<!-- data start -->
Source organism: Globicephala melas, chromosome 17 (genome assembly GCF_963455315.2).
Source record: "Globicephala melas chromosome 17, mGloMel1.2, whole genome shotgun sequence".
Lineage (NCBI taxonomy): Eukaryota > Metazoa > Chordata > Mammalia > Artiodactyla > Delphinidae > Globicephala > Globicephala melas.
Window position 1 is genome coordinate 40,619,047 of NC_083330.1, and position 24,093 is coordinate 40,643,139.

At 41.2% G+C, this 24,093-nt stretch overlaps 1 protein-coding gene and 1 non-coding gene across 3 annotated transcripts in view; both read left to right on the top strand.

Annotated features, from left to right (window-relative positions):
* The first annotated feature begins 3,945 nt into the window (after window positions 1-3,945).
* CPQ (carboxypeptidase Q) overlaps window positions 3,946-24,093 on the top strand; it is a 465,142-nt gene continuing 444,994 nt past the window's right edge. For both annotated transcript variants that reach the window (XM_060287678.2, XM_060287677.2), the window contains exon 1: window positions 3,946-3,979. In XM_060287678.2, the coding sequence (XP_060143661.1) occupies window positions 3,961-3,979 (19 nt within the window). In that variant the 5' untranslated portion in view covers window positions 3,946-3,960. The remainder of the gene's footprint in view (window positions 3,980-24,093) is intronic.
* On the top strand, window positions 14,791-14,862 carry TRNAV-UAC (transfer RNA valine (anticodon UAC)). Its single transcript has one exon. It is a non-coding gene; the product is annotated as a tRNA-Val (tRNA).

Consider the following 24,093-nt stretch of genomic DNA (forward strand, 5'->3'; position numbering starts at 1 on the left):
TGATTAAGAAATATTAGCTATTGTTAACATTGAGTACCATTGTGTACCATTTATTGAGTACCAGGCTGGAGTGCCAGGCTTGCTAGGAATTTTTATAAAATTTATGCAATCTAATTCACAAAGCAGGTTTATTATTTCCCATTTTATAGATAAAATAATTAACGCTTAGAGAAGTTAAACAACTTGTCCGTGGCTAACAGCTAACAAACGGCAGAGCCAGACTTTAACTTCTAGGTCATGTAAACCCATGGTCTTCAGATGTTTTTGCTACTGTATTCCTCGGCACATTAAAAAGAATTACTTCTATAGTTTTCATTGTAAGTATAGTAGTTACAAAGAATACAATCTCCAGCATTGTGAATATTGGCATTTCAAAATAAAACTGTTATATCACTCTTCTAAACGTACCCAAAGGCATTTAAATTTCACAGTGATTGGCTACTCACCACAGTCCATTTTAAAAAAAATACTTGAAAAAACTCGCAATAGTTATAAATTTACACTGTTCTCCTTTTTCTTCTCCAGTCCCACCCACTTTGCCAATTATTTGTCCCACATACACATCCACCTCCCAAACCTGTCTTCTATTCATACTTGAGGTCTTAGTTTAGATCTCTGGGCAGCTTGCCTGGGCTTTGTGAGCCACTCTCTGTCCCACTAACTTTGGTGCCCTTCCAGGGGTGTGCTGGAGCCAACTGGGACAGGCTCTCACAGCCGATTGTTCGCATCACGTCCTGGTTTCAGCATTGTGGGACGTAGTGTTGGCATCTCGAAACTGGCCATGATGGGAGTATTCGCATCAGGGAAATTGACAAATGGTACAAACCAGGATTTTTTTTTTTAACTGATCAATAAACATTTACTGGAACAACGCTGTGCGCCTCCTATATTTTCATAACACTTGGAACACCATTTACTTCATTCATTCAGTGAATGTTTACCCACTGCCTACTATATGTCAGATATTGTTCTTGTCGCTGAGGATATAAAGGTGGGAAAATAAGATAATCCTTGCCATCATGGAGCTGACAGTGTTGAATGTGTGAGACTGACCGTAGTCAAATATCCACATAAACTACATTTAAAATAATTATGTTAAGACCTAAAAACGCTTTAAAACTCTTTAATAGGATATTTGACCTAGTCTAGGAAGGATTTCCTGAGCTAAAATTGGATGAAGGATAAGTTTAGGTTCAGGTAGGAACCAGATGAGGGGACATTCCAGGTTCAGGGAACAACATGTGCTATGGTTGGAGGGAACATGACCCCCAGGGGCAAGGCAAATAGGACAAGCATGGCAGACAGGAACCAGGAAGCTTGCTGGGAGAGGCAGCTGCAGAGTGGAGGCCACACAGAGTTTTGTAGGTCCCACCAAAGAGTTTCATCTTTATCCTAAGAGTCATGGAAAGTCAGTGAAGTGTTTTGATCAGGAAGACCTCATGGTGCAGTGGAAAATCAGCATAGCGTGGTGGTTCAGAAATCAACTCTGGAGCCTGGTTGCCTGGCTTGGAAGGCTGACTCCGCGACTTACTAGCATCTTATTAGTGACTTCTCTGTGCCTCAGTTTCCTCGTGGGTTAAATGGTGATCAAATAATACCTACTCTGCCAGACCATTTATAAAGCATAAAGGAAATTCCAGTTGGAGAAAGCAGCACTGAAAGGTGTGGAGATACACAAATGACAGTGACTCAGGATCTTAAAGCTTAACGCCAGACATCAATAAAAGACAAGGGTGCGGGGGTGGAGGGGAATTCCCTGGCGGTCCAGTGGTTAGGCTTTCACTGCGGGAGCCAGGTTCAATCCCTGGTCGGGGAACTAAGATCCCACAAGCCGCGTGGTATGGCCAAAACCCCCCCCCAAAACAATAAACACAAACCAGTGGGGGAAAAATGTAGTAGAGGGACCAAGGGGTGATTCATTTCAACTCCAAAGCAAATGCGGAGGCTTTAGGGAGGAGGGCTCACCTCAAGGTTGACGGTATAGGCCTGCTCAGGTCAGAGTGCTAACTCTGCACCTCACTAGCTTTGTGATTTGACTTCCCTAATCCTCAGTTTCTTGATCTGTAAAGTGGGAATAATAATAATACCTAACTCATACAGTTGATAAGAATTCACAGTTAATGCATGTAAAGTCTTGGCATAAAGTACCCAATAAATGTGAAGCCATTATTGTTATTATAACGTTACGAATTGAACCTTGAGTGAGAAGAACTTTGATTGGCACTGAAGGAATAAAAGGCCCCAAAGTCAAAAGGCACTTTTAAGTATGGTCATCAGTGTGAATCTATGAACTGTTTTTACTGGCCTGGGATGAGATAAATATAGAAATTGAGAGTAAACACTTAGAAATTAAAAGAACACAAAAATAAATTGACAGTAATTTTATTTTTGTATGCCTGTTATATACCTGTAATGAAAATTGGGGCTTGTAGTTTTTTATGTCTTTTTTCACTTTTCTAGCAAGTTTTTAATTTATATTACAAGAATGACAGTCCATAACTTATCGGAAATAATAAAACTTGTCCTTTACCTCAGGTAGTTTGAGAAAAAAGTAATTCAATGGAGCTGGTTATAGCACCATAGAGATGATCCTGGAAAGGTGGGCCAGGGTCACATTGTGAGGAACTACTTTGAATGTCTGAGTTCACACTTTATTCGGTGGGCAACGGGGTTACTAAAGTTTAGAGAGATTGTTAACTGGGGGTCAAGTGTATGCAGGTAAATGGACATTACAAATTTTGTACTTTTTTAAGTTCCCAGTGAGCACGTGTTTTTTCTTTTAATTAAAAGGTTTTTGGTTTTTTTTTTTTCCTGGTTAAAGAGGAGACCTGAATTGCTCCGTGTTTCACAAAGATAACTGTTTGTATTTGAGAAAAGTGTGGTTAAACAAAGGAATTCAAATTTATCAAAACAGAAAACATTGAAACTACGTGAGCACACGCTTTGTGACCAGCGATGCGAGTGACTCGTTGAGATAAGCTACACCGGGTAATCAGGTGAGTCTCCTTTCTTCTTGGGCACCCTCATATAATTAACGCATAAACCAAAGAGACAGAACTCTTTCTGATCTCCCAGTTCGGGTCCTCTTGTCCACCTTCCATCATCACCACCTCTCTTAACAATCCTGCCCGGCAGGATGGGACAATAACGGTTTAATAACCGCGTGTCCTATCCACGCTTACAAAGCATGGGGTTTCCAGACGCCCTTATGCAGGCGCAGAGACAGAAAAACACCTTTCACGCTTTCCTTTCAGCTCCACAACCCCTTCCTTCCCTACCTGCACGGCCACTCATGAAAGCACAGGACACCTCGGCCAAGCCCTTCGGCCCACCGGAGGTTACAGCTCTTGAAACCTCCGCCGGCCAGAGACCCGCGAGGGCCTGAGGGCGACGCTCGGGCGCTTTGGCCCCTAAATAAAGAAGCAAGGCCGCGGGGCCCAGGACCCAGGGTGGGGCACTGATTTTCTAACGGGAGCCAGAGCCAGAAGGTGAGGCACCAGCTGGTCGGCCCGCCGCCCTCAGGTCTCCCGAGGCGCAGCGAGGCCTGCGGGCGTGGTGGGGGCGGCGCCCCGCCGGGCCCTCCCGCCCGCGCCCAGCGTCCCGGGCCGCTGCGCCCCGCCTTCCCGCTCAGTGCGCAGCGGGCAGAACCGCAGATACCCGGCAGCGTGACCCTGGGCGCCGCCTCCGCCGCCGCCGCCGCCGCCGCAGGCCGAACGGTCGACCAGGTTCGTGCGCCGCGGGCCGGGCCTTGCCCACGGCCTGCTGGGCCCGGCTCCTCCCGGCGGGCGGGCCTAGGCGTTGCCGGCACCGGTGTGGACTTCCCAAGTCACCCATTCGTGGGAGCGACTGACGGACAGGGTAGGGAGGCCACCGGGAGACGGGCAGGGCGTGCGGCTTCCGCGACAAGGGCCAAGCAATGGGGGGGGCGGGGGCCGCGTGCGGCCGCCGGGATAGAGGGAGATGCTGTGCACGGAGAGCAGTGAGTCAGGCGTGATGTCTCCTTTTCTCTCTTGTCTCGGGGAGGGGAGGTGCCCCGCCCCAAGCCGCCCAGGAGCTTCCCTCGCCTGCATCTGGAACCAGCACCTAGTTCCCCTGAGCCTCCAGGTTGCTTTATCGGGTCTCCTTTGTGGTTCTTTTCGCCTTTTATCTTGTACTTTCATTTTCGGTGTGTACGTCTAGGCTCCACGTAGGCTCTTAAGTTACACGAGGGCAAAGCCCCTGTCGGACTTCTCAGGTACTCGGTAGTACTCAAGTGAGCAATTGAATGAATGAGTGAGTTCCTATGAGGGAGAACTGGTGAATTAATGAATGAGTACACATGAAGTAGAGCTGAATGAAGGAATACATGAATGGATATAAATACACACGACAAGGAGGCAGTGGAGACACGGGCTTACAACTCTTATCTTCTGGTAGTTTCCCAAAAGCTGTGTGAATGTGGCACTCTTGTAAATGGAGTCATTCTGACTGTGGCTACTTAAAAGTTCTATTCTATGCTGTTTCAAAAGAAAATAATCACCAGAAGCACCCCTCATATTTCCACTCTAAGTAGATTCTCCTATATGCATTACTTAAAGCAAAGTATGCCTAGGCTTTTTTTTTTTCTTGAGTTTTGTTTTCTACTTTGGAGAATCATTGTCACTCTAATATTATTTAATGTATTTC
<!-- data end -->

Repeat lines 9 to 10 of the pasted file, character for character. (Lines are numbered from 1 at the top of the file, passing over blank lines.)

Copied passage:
* On the top strand, window positions 14,791-14,862 carry TRNAV-UAC (transfer RNA valine (anticodon UAC)). Its single transcript has one exon. It is a non-coding gene; the product is annotated as a tRNA-Val (tRNA).

Consider the following 24,093-nt stretch of genomic DNA (forward strand, 5'->3'; position numbering starts at 1 on the left):